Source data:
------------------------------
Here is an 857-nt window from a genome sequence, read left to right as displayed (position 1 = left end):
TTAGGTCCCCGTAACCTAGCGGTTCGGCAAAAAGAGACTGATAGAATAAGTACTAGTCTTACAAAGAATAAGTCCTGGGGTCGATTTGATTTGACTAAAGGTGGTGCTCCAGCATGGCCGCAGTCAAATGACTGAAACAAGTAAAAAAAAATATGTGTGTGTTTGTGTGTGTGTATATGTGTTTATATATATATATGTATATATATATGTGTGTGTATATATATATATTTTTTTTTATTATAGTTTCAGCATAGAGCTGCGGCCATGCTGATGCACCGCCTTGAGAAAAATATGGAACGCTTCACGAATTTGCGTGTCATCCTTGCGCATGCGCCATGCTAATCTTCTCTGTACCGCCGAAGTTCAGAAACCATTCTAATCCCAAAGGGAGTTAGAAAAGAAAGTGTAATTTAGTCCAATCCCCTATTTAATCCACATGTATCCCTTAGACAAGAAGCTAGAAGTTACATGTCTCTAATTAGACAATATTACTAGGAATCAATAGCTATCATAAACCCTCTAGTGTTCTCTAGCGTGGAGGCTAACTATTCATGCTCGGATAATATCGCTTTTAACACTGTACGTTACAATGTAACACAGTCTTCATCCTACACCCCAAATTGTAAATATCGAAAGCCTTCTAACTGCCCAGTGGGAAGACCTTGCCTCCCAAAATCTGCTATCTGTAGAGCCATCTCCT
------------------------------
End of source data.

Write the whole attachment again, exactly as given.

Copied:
Here is an 857-nt window from a genome sequence, read left to right as displayed (position 1 = left end):
TTAGGTCCCCGTAACCTAGCGGTTCGGCAAAAAGAGACTGATAGAATAAGTACTAGTCTTACAAAGAATAAGTCCTGGGGTCGATTTGATTTGACTAAAGGTGGTGCTCCAGCATGGCCGCAGTCAAATGACTGAAACAAGTAAAAAAAAATATGTGTGTGTTTGTGTGTGTGTATATGTGTTTATATATATATATGTATATATATATGTGTGTGTATATATATATATTTTTTTTTATTATAGTTTCAGCATAGAGCTGCGGCCATGCTGATGCACCGCCTTGAGAAAAATATGGAACGCTTCACGAATTTGCGTGTCATCCTTGCGCATGCGCCATGCTAATCTTCTCTGTACCGCCGAAGTTCAGAAACCATTCTAATCCCAAAGGGAGTTAGAAAAGAAAGTGTAATTTAGTCCAATCCCCTATTTAATCCACATGTATCCCTTAGACAAGAAGCTAGAAGTTACATGTCTCTAATTAGACAATATTACTAGGAATCAATAGCTATCATAAACCCTCTAGTGTTCTCTAGCGTGGAGGCTAACTATTCATGCTCGGATAATATCGCTTTTAACACTGTACGTTACAATGTAACACAGTCTTCATCCTACACCCCAAATTGTAAATATCGAAAGCCTTCTAACTGCCCAGTGGGAAGACCTTGCCTCCCAAAATCTGCTATCTGTAGAGCCATCTCCT